Our canopy access rope instructors Ian, Paul, Alex, James and Aidan are all back from Honduras and Sulawesi. They spent 7 weeks out there teaching members of the OpWall summer expeditions how to climb up into the forest canopy. School groups, university researchers, and even OpWall staff all had a go. The photo above shows a group from Exmouth College hanging out at the top of a giant strangler Fig in Indonesia.


Students climbing into the canopy in Sulawesi


Having fun on the ropes







The turn out was fantastic and we’ve had some wonderful feedback from people who enjoyed their time with the lads in the canopy:

“My group had a great time in Indonesia, many listed canopy access as their highpoint. The 3 of you did a brilliant job with my students. Everyone should get up a tree like that at some point in their life!” Michael Basset – Bishop of Llandaff School, Cardiff.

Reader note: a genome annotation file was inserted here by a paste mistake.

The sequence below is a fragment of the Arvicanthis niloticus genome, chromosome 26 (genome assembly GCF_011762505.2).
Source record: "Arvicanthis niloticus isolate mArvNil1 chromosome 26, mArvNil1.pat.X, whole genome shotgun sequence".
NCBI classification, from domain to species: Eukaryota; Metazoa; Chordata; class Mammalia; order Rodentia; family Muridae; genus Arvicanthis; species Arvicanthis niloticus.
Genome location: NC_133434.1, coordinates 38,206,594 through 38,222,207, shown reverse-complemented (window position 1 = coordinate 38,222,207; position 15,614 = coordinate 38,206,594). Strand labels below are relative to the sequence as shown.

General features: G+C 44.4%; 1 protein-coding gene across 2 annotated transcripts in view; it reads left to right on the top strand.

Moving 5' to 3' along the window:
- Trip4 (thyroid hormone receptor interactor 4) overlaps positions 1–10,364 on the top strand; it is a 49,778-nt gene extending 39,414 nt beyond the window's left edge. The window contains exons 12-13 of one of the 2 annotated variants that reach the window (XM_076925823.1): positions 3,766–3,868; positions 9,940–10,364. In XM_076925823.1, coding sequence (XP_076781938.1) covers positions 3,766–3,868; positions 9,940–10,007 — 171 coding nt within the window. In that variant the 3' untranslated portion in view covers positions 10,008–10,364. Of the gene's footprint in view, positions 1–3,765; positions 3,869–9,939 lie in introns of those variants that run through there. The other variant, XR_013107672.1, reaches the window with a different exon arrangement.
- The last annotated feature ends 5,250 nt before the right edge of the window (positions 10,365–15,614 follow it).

Running these climbing experiences with OpWall have been a highlight of the CAL year for the past decade. The first ones ran in 2006, which seems like only yesterday. Field locations have changed over that time, but everyone’s enthusiasm to have us on board with the summer expeditions hasn’t diminished at all over the years and the OpWall staff are always hugely supportive in helping us get around the field sites with all our bags of rope and climbing kit. A logistical challenge to say the least – but they are on it and they always make our instructors feel extremely welcome.


Instructor James Hindle with a student in Sulawesi


Almost there…







Many people get a lot of positive things out of their time on OpWall expeditions and we’ve met some amazing people on the way. 7 weeks is a long time to spend in the field   and the people you share your time with quickly become close friends and companions. In 2007 a school group from Dorset joined us in Honduras – 8 years on and one of these students called Waldo is now our chief climbing instructor. So here’s to the future! 🙂


Instructor Alex Turner on the ropes in Sulawesi


The view over the canopy from the top of a giant fig tree in Sulawesi